This dataset provides the results from collecting and testing nymph deer ticks, also known as blacklegged ticks, or by their scientific name <i>Ixodes scapularis</i>. Collection and testing take place across New York State (excluding New York City) from May to September, when nymph deer ticks are most commonly seen. Nymph deer ticks are individually tested for different bacteria and parasites, which includes the bacteria responsible for Lyme disease. These data should simply be used to educate people that there is a risk of coming in contact with ticks and tick-borne diseases. These data only provide nymph tick infections at a precise location and at one point in time. Both measures, tick population density and percentage, of ticks infected with the specified bacteria or parasite can vary greatly within a very small area and within a county. These data should not be used to broadly predict disease risk for a county. Further below on this page you can find links to tick prevention tips, a video on how to safely remove a tick, and more datasets with tick testing results. Interactive charts and maps provide an easier way to view the data.
- API data.ny.gov | Last Updated 2021-10-12T14:12:17.000Z
The Division of Criminal Justice Services (DCJS) collects crime reports from more than 500 New York State police and sheriffs’ departments. DCJS compiles these reports as New York’s official crime statistics and submits them to the FBI under the National Uniform Crime Reporting (UCR) Program. UCR uses standard offense definitions to count crime in localities across America regardless of variations in crime laws from state to state. In New York State, law enforcement agencies use the UCR system to report their monthly crime totals to DCJS. The UCR reporting system collects information on seven crimes classified as Index offenses which are most commonly used to gauge overall crime volume. These include the violent crimes of murder/non-negligent manslaughter, forcible rape, robbery, and aggravated assault; and the property crimes of burglary, larceny, and motor vehicle theft. Firearm counts are derived from taking the number of violent crimes which involve a firearm. Population data are provided every year by the FBI, based on US Census information. Police agencies may experience reporting problems that preclude accurate or complete reporting. The counts represent only crimes reported to the police but not total crimes that occurred. DCJS posts preliminary data in the spring and final data in the fall.
Medicaid Inpatient Prevention Quality Indicators (PQI) for Adult Discharges by Patient County: Beginning 2011health.data.ny.gov | Last Updated 2016-12-05T21:58:39.000Z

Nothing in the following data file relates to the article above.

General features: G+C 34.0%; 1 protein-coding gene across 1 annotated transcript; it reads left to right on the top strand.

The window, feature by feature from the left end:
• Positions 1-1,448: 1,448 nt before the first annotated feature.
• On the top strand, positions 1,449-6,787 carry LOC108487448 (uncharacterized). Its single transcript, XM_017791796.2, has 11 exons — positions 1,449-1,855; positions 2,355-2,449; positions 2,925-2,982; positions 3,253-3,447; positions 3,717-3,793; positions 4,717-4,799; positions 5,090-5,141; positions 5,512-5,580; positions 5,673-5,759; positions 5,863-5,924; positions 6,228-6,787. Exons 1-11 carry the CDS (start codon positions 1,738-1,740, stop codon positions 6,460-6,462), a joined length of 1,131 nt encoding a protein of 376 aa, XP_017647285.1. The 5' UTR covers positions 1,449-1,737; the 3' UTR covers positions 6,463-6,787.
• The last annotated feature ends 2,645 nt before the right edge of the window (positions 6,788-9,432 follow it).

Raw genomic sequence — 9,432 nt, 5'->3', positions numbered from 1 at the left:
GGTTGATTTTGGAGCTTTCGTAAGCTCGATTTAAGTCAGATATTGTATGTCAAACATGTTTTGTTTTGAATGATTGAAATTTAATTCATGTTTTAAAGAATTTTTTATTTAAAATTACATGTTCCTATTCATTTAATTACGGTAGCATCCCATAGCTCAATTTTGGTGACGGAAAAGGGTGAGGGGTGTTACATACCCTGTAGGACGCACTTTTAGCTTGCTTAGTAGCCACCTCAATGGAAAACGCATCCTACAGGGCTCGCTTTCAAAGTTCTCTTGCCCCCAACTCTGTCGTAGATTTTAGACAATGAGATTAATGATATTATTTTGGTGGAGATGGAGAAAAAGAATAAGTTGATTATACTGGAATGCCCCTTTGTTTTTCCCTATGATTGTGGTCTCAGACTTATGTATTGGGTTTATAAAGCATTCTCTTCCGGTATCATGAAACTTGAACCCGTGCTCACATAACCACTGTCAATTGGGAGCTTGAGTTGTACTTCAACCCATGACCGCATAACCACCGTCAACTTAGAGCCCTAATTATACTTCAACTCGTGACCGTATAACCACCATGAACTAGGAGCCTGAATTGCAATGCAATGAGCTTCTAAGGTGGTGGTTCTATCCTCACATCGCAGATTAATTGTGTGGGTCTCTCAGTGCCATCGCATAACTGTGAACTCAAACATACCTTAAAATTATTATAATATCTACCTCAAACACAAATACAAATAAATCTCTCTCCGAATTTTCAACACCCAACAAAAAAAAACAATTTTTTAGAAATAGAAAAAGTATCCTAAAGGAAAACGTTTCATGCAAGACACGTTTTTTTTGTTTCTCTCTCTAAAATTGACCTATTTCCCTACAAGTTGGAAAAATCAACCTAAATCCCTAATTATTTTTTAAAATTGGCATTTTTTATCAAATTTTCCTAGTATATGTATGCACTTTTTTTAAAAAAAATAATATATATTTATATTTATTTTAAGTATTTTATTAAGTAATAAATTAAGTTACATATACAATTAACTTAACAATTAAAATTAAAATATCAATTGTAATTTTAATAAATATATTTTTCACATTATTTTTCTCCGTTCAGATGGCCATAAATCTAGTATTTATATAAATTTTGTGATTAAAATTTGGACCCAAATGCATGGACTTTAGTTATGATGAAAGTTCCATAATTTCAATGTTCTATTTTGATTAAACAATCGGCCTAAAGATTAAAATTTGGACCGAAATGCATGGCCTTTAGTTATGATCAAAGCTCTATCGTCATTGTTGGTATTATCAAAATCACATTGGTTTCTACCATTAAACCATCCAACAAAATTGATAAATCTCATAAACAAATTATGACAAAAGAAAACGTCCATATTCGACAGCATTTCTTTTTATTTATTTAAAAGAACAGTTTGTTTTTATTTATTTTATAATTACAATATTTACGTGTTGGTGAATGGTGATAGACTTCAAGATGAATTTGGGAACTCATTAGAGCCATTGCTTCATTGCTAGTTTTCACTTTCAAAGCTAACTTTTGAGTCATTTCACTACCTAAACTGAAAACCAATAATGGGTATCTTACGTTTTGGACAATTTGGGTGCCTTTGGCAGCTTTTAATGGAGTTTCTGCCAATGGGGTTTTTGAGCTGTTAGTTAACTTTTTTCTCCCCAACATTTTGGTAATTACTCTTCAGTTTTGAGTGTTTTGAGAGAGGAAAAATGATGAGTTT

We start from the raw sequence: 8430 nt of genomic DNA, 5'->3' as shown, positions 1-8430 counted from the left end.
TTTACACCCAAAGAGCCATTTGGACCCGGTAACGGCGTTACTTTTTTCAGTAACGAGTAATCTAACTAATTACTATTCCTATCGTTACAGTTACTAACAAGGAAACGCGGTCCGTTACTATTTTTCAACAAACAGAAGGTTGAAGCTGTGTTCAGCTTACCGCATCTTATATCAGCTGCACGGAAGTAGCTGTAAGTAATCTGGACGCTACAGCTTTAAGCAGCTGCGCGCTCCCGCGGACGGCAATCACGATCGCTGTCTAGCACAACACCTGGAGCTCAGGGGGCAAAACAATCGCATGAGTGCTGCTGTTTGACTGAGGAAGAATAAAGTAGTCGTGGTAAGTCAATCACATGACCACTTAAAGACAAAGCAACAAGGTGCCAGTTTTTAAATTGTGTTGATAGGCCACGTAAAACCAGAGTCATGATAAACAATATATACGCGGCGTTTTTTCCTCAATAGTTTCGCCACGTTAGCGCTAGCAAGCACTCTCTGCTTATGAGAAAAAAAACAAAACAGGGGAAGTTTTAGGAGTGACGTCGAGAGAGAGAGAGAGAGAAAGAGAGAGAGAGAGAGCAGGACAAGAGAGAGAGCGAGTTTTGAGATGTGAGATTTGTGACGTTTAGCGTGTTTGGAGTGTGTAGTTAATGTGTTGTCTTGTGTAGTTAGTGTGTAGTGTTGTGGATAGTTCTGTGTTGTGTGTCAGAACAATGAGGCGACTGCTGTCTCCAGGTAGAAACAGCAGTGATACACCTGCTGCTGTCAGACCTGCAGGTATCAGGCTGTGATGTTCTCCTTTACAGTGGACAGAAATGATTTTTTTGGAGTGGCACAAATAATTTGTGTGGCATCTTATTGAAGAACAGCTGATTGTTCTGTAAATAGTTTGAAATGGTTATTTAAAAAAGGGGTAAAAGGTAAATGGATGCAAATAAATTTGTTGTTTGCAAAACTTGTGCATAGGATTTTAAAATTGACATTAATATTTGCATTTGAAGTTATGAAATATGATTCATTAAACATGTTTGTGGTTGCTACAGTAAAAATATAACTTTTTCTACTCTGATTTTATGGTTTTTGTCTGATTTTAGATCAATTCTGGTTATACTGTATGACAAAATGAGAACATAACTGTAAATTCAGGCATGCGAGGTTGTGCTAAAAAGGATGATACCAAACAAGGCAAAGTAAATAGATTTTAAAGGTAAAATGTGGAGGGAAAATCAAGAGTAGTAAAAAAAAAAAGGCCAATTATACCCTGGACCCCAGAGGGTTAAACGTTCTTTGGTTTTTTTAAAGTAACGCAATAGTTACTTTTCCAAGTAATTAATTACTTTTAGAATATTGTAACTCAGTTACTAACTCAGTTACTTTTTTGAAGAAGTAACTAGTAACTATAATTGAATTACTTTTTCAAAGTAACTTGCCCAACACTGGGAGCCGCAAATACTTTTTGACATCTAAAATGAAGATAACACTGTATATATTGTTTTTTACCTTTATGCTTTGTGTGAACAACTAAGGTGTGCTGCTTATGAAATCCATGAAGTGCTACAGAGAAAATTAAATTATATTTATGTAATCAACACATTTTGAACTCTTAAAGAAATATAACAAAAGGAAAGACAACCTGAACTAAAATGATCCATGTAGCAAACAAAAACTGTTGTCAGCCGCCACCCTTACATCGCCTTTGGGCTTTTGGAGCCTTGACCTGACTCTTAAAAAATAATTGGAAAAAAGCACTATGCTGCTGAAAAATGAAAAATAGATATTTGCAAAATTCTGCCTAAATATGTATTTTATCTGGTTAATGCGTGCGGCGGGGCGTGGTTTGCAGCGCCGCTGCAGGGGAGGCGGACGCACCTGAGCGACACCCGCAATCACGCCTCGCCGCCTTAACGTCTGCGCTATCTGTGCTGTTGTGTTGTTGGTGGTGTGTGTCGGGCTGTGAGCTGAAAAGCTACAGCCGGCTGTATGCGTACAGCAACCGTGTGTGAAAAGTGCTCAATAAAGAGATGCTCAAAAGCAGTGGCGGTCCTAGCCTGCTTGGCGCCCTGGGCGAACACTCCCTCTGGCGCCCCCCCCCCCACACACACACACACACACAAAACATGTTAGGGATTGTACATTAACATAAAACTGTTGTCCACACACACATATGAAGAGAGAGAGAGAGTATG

The datasets contain number of Medicaid PQI hospitalizations (numerator), county Medicaid population (denominator), observed rate, expected number of hospitalizations and rate, and risk-adjusted rate for Agency for Healthcare Research and Quality Prevention Quality Indicators – Adult (AHRQ PQI) for Medicaid enrollees beginning in 2011.
Earned Income Tax Credit (EITC) Claims by Credit Type and Size of Earned Income: Beginning Tax Year 1994data.ny.gov | Last Updated 2022-03-07T15:28:24.000Z
The Department of Taxation and Finance (the Department) annually publishes statistical information on the New York State earned income tax credit (EITC). This includes data on the separate New York City EITC and the New York State noncustodial parent EITC. Summary data are presented for all taxpayers which includes full-year New York state residents, part-year residents and nonresidents (where applicable). Data are shown for the total number of claimants and credit claimed by county and/or region for all filing statuses.
Hospital Inpatient Prevention Quality Indicators (PQI) for Adult Discharges by County (SPARCS): Beginning 2009health.data.ny.gov | Last Updated 2020-11-16T17:30:46.000Z
This is one of two datasets that contain observed and expected rates for Agency for Healthcare Research and Quality Prevention Quality Indicators – Adult (AHRQ PQI) beginning in 2009. This dataset is at the county level. The Agency for Healthcare Research and Quality (AHRQ) Prevention Quality Indicators (PQIs) are a set of population based measures that can be used with hospital inpatient discharge data to identify ambulatory care sensitive conditions. These are conditions where 1) the need for hospitalization is potentially preventable with appropriate outpatient care, or 2) conditions that could be less severe if treated early and appropriately. All PQIs apply only to adult populations (over the age of 18 years). The rates were calculated using Statewide Planning and Research Cooperative System (SPARCS) inpatient data and Claritas population information. The observed rates and expected rates for each AHRQ PQI is presented by either resident county (including a statewide total) or resident zip code (including a statewide total).